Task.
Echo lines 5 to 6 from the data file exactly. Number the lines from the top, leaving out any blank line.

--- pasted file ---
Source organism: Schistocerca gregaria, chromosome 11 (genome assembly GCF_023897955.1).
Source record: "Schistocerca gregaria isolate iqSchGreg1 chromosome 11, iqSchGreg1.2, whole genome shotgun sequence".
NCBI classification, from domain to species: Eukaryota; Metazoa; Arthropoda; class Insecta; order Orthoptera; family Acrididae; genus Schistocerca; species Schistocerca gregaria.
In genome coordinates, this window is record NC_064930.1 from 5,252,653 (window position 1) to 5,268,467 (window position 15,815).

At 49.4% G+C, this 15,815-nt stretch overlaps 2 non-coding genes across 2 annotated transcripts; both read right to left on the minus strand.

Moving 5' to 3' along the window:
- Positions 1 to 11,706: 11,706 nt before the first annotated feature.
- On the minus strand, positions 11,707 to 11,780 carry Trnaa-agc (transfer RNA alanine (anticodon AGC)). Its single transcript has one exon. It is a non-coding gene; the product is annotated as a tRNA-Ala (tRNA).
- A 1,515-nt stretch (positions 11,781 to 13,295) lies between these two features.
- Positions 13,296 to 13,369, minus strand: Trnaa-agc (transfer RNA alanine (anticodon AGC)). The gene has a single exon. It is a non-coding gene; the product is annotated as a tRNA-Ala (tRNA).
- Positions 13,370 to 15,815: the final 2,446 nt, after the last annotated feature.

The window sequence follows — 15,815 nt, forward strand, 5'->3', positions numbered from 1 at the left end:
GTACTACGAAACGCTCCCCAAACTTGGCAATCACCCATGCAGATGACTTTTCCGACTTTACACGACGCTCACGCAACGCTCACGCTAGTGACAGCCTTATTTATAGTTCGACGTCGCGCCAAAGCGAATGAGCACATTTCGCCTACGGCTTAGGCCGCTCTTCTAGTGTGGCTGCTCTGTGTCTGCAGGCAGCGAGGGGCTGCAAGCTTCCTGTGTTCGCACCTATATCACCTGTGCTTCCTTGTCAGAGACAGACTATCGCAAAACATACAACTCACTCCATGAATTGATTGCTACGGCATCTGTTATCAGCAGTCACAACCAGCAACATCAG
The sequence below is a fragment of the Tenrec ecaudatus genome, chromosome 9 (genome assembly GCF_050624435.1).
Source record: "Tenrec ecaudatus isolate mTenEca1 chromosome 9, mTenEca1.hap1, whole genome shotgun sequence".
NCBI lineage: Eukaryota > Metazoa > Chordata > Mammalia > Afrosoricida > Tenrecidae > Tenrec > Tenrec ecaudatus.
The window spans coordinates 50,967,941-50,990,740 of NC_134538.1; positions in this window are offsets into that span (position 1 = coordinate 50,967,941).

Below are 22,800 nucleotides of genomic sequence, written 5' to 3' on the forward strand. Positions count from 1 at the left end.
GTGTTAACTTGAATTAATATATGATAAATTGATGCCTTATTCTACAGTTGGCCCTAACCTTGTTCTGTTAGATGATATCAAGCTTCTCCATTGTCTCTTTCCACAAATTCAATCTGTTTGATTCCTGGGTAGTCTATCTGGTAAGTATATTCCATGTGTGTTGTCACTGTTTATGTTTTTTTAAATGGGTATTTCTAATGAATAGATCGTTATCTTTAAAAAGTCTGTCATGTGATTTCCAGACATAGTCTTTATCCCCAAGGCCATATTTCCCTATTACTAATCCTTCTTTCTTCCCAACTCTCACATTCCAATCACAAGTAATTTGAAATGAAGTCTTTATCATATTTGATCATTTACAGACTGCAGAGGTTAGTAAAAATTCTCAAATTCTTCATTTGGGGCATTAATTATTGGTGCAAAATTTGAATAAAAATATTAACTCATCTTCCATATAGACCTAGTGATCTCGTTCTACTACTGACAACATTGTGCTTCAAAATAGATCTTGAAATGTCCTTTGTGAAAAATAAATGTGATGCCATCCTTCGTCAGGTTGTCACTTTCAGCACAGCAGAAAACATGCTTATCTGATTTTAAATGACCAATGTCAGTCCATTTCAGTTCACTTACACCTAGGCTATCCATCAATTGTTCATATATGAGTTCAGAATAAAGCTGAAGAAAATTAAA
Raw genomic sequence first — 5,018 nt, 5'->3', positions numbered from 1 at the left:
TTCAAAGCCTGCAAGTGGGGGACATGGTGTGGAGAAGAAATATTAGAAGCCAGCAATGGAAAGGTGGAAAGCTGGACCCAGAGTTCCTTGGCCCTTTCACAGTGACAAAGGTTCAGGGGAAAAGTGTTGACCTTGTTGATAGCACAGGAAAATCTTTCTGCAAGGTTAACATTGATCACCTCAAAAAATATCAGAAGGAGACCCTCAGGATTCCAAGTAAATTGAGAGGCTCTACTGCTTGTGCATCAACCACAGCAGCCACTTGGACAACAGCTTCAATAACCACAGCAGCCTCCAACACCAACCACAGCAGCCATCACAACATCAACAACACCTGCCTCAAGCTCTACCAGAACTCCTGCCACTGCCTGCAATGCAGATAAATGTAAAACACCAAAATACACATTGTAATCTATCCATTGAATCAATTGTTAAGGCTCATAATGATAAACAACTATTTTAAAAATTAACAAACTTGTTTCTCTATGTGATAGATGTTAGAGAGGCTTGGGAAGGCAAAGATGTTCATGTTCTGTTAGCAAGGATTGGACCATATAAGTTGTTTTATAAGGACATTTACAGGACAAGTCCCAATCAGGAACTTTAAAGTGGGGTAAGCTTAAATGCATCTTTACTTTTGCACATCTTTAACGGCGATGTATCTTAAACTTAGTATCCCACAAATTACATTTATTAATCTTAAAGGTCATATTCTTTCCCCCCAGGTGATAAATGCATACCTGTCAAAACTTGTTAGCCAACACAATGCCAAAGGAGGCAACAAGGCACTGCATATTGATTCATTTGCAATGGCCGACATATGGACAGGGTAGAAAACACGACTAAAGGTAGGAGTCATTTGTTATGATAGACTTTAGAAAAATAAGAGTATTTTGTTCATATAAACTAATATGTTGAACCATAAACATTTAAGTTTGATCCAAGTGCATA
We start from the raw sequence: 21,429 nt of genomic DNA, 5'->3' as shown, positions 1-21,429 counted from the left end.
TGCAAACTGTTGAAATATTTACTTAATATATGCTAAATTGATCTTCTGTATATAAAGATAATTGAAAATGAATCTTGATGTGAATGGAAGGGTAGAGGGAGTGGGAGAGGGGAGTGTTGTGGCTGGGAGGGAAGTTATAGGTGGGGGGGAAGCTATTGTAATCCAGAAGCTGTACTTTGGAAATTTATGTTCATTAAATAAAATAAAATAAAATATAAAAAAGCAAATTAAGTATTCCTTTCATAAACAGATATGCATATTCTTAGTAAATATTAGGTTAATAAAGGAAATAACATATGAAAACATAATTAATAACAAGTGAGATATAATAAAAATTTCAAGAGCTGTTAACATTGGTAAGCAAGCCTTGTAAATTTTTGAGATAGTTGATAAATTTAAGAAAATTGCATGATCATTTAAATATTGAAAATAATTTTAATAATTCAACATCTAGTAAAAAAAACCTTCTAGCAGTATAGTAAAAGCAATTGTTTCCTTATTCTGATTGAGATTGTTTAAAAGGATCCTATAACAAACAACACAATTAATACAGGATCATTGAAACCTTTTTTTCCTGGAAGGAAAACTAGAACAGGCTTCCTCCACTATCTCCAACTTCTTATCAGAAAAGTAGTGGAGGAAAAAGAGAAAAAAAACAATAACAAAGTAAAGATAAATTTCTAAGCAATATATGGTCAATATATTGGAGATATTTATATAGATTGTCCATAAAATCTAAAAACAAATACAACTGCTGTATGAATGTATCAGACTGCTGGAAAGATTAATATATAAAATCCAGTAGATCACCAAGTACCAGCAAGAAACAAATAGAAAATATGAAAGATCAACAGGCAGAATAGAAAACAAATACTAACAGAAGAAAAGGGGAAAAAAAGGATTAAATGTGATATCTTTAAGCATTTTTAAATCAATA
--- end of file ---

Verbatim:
At 49.4% G+C, this 15,815-nt stretch overlaps 2 non-coding genes across 2 annotated transcripts; both read right to left on the minus strand.

Moving 5' to 3' along the window: